To reach financial independence, you need to overcome three key hurdles.
The first one is spending less than you earn. Inheritance or lottery winnings aside, this is the only way to eliminate debt and grow your savings.
Unfortunately, it seems that saving money is something more than half of us Brits are incapable of. I happen to have spent a big chunk of my life over in the States, and the picture isn’t any different there.
For those who manage to buck the trend, the second step is crossing the Rubicon and investing that savings pot you’ve built up.
History shows that as long as you stick to some very simple rules, it is practically impossible to lose money investing in the stock market.
However, as you can see in the graph below, the proportion of people invested in the stock market today is at its lowest level in two decades:
They watch the stock market reach new highs while inflation is eating up the purchasing power of their hard-earned (and saved) cash.
After all, there is a good reason they call the current stock market cycle the most hated bull market in history.
But assume for the moment you’ve managed the feat of both saving AND investing money. Does this mean you can now set things on autopilot and rest easy?
The third – and final step on your journey is to minimize the investment fees you are paying.
This step might well be the easiest – but it is also the most crucial. If you aren’t careful, investment fees will wipe out many years of diligent saving and disciplined investing.
And the last thing you ever want to happen to you is to make sacrifices for years on end – just to see someone else reap the rewards of your hard work.
So what exactly are investment fees? And how do you protect yourself from people and organizations who are constantly trying to reach into your pocket and get their hands on your hard-earned money?
Understanding Investment Fees
If I had been writing this as recently as 10 years ago, the list of possible fees would easily fill a few pages.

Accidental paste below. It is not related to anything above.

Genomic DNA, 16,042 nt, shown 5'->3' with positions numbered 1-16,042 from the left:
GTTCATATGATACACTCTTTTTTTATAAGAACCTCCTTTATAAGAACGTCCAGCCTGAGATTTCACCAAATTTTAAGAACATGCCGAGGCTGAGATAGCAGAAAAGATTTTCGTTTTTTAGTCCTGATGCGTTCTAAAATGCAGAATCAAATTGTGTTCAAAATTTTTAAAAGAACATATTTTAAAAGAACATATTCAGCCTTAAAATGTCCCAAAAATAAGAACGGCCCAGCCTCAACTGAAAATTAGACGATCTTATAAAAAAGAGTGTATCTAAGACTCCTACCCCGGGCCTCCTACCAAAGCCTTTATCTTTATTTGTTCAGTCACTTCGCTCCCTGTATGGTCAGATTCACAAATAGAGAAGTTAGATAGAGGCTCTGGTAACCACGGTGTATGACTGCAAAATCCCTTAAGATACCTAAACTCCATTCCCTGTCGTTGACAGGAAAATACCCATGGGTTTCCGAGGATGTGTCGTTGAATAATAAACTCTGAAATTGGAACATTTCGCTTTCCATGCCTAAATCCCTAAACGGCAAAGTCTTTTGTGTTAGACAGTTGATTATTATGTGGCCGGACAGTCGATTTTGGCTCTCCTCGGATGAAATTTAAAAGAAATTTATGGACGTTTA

Thankfully, it has gotten significantly shorter since then.
Front-end charges are finally becoming history. So are exit fees. And trading fees are steadily declining towards zero.
However, others remain. These days, the three investment fees you have got to watch out for as a hawk are:
- Ongoing Fees
- Investment Management Fees
- Platform Fees
Let’s look at them in detail.
1. Ongoing Fees
These fees are also known as Ongoing Charge Figures – you will often see them denoted as “OCF” in the investment marketing materials.
They are typically comprised of two components:
The first one covers the direct costs of managing the investment product itself, such as buying and selling stocks and administrative charges.
These charges typically add up to 0.05% to 0.15% of assets under management and they are usually quite legit.
The second, far more egregious category, represents the cost of actively managing your investments. On average, active management fees run at about 1% of assets under management.
But because active managers rarely outperform their benchmark indexes over extended periods of time, this fee is typically a waste of your hard-earned money.
Here’s a simple example.
Assume you invested £1,000 into an actively managed stock fund with a combined OCF of 1.25%.
By the end of year 1, the stock fund returns 10% or £100. However, you will also incur £12.50 of fees (1.25% * your £1,000 investment).
Net of fees, your return will only be £87.50, or 8.75%.
Compare this to a low-cost index fund with an OCF of 0.05%. You would only pay 50 PENCE in charges and get to keep £99.50 of the returns.
See below for an example of OCF for a S&P 500 index tracker fund from Fidelity:
As you will see further down, incurring excessive OCFs can make an absolutely astounding diffrence to the value of your investments down the road.
2. Investment Management (or Financial Advisor) Fees
OCFs are levied by the organizations managing the actual investment (i.e. running an actively managed stock fund or managing a passive index fund).
In contrast, Investment Management/Financial Advisor Fees are charged by financial advisors who tell you which funds to buy. It can be a private bank, a wealth management firm or any other person/organization that manages your money for you.
The pricing can vary widely, but it isn’t unusual for financial advisors to charge upwards of 1% of total assets under management.
To continue with the example above, what this means is they would charge you another £10/year for every £1,000 you had invested.
All of a sudden, your £87.50 gain has shrunk further to £77.50, or just 7.5%.
3. Platform Fees
Because the vast majority of financial advisors add zero to little value (and can often be counterproductive), Investment Management fees are a total rip-off.